Safely Storing Silver and Silver Plate
After your pieces are clean and completely dry, wrap each of them individually with acid-free buffered tissue, or washed cotton, linen, or polyester to store. Wrapping pieces in specially made bags or silver cloths designed to deter tarnish make good storage choices as well.
Do not use wool, felt, chamois leather or newspaper, which can cause excessive tarnishing that will be difficult to clean, or even worse, remove plating. Once the plating is damaged on a piece of silver plate, it is very costly to repair and replating a piece of antique silver will considerably diminish the value unless it's an extremely rare piece.
Safely Displaying Silver and Silver Plate in Your Home
If you'd like to display your silver rather than storing it, a glass-enclosed cabinet makes a good choice. Just be sure to avoid unvarnished wood shelves that can omit harmful vapors. And if you use glass shelves, make sure they're sturdy enough to hold heavy silver items.
Camphor blocks can be added to the cabinet to help prevent tarnish, but don't let them actually touch the silver. Special anti-tarnish papers and cloths containing activated carbon or silver salts can be placed in display cases as well. You can purchase these items from jewelers or department and specialty stores where new silver pieces are sold, along with directions on how to use them safely.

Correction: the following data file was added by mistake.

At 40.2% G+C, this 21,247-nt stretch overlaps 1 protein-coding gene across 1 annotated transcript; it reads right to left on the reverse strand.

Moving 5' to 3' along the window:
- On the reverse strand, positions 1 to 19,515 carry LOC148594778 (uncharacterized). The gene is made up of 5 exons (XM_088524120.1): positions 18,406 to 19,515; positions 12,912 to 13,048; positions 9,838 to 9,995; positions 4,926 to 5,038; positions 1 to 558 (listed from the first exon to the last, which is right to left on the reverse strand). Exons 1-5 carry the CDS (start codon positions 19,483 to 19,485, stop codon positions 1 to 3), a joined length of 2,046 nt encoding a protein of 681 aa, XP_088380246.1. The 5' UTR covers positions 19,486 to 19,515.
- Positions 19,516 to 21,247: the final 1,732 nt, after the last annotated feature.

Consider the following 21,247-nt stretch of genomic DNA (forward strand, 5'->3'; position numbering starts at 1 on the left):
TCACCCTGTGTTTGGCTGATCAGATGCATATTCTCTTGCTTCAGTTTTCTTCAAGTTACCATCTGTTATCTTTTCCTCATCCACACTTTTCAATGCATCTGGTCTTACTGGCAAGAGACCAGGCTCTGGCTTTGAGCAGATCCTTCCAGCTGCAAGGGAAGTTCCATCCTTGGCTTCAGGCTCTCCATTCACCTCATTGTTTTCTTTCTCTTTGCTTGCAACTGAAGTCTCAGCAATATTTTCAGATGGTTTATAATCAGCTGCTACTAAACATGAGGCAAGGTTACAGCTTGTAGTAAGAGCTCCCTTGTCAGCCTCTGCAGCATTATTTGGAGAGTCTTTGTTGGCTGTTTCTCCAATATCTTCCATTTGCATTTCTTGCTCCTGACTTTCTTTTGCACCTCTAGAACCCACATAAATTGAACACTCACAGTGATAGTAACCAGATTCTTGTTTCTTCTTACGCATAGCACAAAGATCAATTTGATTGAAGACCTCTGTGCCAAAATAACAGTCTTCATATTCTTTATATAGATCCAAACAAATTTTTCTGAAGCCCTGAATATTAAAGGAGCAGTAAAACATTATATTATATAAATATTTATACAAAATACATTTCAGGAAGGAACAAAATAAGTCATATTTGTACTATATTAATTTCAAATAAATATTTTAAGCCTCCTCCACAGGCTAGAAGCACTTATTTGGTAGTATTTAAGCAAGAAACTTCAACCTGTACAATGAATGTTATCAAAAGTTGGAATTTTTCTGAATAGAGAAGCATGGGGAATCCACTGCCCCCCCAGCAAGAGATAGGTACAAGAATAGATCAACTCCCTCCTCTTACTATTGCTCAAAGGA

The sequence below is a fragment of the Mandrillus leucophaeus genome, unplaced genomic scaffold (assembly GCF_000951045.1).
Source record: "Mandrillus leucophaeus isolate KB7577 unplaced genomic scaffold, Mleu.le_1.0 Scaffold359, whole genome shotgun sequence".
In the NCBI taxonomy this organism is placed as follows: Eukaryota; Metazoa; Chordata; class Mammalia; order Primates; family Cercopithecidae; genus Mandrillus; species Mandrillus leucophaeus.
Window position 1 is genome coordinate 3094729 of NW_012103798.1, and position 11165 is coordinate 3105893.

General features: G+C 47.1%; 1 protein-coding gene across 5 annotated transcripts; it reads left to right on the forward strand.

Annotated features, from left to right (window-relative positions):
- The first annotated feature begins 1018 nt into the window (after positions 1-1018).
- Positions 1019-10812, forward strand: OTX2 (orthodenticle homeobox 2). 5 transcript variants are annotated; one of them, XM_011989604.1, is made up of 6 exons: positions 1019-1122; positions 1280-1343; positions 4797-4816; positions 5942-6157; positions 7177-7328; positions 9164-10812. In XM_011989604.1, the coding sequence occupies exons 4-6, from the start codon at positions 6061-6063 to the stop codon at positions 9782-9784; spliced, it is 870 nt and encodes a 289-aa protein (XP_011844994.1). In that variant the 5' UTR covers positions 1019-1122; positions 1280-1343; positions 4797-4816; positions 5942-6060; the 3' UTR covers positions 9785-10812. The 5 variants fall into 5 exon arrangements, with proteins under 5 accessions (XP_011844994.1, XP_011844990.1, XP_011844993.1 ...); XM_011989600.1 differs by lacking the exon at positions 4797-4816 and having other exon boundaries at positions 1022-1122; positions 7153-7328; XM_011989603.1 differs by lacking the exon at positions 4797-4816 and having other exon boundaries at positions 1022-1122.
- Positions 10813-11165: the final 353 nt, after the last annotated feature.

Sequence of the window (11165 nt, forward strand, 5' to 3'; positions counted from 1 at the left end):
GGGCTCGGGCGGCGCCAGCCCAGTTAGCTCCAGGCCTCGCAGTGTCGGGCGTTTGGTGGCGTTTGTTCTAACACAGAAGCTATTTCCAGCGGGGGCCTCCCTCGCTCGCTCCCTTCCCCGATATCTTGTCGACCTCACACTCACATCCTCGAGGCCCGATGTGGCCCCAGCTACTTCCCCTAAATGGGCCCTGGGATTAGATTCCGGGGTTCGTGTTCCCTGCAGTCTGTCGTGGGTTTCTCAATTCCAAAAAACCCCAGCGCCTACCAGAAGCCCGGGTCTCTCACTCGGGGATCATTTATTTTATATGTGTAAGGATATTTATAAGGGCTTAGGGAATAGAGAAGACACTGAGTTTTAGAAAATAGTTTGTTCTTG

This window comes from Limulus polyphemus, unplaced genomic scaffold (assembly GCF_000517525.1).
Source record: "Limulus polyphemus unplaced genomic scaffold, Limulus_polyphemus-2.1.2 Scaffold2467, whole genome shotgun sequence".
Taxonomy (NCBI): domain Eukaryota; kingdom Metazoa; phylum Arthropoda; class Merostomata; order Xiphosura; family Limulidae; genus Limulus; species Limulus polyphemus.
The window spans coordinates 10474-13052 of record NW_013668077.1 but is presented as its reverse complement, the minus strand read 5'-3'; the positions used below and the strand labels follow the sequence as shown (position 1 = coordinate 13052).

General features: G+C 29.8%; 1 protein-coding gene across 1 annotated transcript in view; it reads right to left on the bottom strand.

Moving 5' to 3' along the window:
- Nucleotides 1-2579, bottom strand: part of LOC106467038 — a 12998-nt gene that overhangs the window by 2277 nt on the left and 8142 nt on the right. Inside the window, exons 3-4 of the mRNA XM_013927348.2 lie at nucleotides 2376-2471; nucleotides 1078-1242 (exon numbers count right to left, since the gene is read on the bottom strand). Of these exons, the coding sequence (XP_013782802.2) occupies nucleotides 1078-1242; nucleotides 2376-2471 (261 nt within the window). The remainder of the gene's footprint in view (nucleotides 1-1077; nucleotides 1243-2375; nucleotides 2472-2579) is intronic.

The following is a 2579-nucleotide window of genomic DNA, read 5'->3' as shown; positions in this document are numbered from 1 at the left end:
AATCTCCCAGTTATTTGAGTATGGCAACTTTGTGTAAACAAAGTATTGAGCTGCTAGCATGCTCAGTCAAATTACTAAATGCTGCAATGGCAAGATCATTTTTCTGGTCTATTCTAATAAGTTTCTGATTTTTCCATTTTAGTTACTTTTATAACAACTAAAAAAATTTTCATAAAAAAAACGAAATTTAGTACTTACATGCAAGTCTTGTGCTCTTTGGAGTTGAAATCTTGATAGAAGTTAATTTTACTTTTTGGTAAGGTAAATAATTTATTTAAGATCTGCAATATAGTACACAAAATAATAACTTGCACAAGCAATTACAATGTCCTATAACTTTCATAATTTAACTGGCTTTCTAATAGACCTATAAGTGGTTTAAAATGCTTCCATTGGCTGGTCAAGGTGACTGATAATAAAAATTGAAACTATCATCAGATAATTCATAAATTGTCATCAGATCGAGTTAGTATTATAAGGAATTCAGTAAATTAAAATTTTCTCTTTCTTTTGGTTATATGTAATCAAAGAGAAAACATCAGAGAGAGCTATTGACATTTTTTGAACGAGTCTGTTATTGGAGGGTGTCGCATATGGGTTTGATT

You'll want to avoid displaying or storing silver near cotton felt, wool or velvet as well. These fabrics contain sulfides that attack the metal. Direct sunlight doesn't actually cause tarnish, but it can accelerate the progression of the unattractive film, so place your silver display case away from sunny windows for best results.
Handling Silver Between Cleanings
When handling silver between cleanings, you'll want to wear white cotton gloves whenever possible. If you don't have gloves handy, use a clean, soft cotton cloth to cradle the item as you move it around.
This is necessary to avoid leaving behind salts, oils and acids found in your skin which can cause corrosion if they aren't immediately removed from silver and silver plate. Arnold's book (see page 1) also mentions that fingerprints can even be etched into silver if left uncleaned for a long period of time.